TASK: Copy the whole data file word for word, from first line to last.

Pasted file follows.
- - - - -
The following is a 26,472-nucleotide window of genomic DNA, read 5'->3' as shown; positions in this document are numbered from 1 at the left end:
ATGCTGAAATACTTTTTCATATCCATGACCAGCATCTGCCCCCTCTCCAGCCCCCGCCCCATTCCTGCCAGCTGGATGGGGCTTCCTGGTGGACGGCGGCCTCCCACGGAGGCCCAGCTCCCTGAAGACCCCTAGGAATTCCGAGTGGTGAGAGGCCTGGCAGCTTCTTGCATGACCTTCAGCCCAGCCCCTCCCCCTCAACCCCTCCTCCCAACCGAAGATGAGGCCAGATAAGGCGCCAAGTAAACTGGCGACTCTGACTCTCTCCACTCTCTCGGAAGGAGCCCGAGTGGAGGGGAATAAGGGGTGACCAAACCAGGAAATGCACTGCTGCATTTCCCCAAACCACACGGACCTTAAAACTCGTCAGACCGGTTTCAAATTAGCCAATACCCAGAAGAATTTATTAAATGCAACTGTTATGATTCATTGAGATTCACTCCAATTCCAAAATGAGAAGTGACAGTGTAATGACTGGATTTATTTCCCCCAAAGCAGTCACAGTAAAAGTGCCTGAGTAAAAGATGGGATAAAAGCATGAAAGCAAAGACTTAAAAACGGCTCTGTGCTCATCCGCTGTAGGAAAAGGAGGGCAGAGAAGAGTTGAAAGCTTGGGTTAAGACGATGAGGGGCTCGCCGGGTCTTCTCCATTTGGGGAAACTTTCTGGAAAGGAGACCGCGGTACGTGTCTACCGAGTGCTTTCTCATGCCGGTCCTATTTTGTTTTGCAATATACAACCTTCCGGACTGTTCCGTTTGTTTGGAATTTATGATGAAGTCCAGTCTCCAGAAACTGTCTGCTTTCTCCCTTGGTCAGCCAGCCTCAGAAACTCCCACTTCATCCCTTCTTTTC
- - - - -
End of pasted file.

The following is a 26,472-nucleotide window of genomic DNA, read 5'->3' as shown; positions in this document are numbered from 1 at the left end:
ATGCTGAAATACTTTTTCATATCCATGACCAGCATCTGCCCCCTCTCCAGCCCCCGCCCCATTCCTGCCAGCTGGATGGGGCTTCCTGGTGGACGGCGGCCTCCCACGGAGGCCCAGCTCCCTGAAGACCCCTAGGAATTCCGAGTGGTGAGAGGCCTGGCAGCTTCTTGCATGACCTTCAGCCCAGCCCCTCCCCCTCAACCCCTCCTCCCAACCGAAGATGAGGCCAGATAAGGCGCCAAGTAAACTGGCGACTCTGACTCTCTCCACTCTCTCGGAAGGAGCCCGAGTGGAGGGGAATAAGGGGTGACCAAACCAGGAAATGCACTGCTGCATTTCCCCAAACCACACGGACCTTAAAACTCGTCAGACCGGTTTCAAATTAGCCAATACCCAGAAGAATTTATTAAATGCAACTGTTATGATTCATTGAGATTCACTCCAATTCCAAAATGAGAAGTGACAGTGTAATGACTGGATTTATTTCCCCCAAAGCAGTCACAGTAAAAGTGCCTGAGTAAAAGATGGGATAAAAGCATGAAAGCAAAGACTTAAAAACGGCTCTGTGCTCATCCGCTGTAGGAAAAGGAGGGCAGAGAAGAGTTGAAAGCTTGGGTTAAGACGATGAGGGGCTCGCCGGGTCTTCTCCATTTGGGGAAACTTTCTGGAAAGGAGACCGCGGTACGTGTCTACCGAGTGCTTTCTCATGCCGGTCCTATTTTGTTTTGCAATATACAACCTTCCGGACTGTTCCGTTTGTTTGGAATTTATGATGAAGTCCAGTCTCCAGAAACTGTCTGCTTTCTCCCTTGGTCAGCCAGCCTCAGAAACTCCCACTTCATCCCTTCTTTTC